The present invention can also be utilized for heavier than water extractions, such as dichloromethane (or CH2 Cl2) (a/k/a methylene chloride and DCM) . DCM is a solvent commonly used in organic synthesis reactions.
An alternative use of the present invention is for the extraction of byproducts from aqueous soluble salts by repeated introduction (and draining) of hydrophobic solvents to the aqueous materials retained in the cartridge. The salts can later be liberated by neutralization and extracted with hydrophibic solvents as described earlier.
The present invention is amenable to automation. This is due to its structure, simplicity, and ease of operation. It is particularly useful for compound workup and separation techniques. For example, for an automated reaction workup, a material, such as a reaction mixture in solution with THF (tetrahydrofuran), can be quenched with, for example, saturated ammonium chloride (sat. NH4 Cl), diluted with DCM and extracted. The DCM layer containing the desired product is allowed to separate through the filter device 30 in the extraction cartridge 12. The drying cartridge 14 extracts any water which may be in solution with the dichloromethane thus allowing separation of the dry amine in the DCM.
Initially, the reaction mixture is placed in solution with, for example, tetrohydrofuran (THF) and the mixture is then introduced into the extraction cartridge 12 already containing the saturated ammonium chloride or other quenching material.
An example was carried out utilizing a prototype of the present invention in order to show its usefulness and attributes. The example also demonstrates the ability and invention to be used for parallel processing. In this regard, the phase separation device was used to synthesize and purify imines generated from Grignard reactions.
In this example, a material of 5-nitroanthranilonitrile was dissolved in 1.0 mls of tetrahydrofuran (THF). The two materials were placed in a 10 ml vial. A stir bar and argon blanket were applied. Then, 0.4 ml of 3.0 molar of phenylmagnesium bromide in THC was added to the mixture in the vial. The color change was noted from red to brown to black. An additional 1 ml of THF was added to facilitate stirring.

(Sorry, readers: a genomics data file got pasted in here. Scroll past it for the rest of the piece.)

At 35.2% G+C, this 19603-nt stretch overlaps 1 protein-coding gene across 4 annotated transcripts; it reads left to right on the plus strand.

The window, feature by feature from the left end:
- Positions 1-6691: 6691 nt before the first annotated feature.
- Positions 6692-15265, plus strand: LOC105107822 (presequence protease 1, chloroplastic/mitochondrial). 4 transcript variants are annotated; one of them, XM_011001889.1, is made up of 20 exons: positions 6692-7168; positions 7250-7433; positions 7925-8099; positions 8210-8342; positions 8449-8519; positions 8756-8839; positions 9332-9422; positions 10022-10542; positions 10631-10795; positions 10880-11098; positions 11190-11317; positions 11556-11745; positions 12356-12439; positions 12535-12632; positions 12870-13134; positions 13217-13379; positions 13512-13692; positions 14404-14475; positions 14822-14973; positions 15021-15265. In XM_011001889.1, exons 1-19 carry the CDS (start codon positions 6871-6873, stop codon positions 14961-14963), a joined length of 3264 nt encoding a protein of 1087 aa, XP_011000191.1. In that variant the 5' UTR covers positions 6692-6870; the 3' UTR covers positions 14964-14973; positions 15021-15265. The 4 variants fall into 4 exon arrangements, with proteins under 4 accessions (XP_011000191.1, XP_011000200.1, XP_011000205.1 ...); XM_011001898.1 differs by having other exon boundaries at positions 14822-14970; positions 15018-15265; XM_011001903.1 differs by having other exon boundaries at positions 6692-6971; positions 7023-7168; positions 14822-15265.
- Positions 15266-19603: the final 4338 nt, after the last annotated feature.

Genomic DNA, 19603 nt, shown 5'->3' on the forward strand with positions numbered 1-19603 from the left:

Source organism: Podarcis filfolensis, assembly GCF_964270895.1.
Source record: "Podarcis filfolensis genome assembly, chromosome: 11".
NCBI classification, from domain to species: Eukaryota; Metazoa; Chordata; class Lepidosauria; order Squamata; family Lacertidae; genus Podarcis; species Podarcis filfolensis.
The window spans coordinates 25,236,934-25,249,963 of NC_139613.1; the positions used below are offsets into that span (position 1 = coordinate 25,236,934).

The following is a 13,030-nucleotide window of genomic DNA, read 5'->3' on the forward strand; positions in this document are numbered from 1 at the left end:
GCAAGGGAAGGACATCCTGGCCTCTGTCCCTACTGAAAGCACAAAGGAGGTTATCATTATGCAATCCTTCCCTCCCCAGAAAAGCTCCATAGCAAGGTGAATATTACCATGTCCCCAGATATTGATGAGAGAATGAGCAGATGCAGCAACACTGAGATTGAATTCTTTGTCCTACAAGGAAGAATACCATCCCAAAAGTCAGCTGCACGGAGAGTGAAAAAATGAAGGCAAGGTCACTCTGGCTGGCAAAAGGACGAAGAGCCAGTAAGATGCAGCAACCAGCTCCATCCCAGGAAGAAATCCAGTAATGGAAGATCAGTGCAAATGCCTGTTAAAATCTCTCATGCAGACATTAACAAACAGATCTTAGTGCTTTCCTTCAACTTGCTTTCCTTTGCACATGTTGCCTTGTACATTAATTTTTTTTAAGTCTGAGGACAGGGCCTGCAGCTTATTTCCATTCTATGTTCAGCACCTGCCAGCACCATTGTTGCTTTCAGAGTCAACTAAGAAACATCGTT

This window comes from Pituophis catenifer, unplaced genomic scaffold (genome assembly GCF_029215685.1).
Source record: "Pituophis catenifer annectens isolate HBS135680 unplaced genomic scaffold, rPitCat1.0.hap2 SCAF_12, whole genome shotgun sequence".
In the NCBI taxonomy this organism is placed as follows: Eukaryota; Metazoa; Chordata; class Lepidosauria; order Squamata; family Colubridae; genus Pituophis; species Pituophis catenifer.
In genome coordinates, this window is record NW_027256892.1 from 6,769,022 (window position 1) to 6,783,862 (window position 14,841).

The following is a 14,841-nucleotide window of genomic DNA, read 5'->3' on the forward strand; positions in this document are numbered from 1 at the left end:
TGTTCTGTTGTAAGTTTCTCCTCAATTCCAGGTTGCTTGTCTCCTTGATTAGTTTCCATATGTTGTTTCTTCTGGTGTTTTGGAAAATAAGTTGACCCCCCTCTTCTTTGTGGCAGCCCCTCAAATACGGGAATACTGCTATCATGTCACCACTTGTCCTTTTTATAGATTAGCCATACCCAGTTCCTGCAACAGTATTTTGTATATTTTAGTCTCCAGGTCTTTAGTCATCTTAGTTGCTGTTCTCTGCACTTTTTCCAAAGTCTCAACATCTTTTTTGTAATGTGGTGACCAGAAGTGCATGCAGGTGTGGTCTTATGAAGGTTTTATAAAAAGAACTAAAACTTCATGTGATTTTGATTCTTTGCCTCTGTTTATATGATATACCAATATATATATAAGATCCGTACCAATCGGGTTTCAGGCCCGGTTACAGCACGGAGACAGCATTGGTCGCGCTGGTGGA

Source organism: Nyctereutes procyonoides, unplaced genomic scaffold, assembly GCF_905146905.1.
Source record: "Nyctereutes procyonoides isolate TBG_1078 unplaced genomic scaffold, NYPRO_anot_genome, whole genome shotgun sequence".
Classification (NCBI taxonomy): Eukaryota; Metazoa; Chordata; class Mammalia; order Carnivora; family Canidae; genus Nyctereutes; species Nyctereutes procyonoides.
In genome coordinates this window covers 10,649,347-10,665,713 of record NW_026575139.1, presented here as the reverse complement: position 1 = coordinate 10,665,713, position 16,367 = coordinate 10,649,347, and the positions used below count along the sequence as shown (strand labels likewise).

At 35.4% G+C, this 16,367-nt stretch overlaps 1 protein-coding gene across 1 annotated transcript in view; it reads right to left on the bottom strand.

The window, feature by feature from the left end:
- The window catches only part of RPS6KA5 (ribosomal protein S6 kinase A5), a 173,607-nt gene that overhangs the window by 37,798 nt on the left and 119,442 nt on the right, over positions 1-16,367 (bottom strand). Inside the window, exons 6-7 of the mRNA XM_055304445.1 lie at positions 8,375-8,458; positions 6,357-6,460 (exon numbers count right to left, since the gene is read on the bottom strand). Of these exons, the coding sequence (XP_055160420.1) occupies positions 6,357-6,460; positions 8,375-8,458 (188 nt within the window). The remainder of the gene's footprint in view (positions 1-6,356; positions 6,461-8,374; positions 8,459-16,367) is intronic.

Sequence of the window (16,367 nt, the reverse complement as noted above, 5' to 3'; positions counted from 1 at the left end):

The reaction was monitored by thin layer chromatography (TLC). After 30 minutes, one-half of the reaction mixture was transferred to a reaction cartridge 12 assembled with a drying cartridge 14 in accordance with the present invention. The reaction was quenched when added to an aqueous solution of saturated ammonium chloride (NH4 Cl) already residing in the phase extraction cartridge. DCM was introduced to this mixture to extract the desired product. The phase separation mechanism 30 included two polypropylene frit members 34 and 36, and one silicon treated paper filter disk member 32.
The imine dissolved in DCM and was separated from the material in the extraction cartridge and passed into and through the drying cartridge through outlet 20. The material was collected in a conventional container.
While the best modes for carrying out the invention have been described in detail, those familiar with the art to which this invention relates will recognize various alternative designs and embodiments for practicing the invention as defined by the following claims.
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|U.S. Classification||210/634, 436/177, 210/644, 422/503|
|International Classification||B01D11/04, B01D29/23, B01D17/04, B01D29/05, G01N1/34, C40B60/14|
|Cooperative Classification||Y10T436/25375, B01J2219/00423, B01J2219/00457, C40B60/14, B01D29/05, B01J2219/00452, G01N1/405, B01D29/23, B01D11/04, G01N2001/4061, B01J2219/00288, B01D17/047|
|European Classification||B01D17/04J, B01D29/23, B01D11/04, B01D29/05|
|Aug 22, 1996||AS||Assignment|
Owner name: WARNER LAMBERT COMPANY, MICHIGAN
Free format text: ASSIGNMENT OF ASSIGNORS INTEREST;ASSIGNOR:DEWITT, SHEILA H.;REEL/FRAME:008149/0675
Effective date: 19960813
|Nov 9, 1998||AS||Assignment|
Owner name: DEWITT, SHEILA H., NEW JERSEY
Free format text: ASSIGNMENT OF ASSIGNORS INTEREST;ASSIGNOR:WARNER-LAMBERT COMPANY;REEL/FRAME:009583/0426
Effective date: 19980810
|Sep 10, 2002||REMI||Maintenance fee reminder mailed|
|Nov 22, 2002||SULP||Surcharge for late payment|
|Nov 22, 2002||FPAY||Fee payment|
Year of fee payment: 4
|Sep 13, 2006||REMI||Maintenance fee reminder mailed|
|Feb 23, 2007||LAPS||Lapse for failure to pay maintenance fees|
|Apr 24, 2007||FP||Expired due to failure to pay maintenance fee|
Effective date: 20070223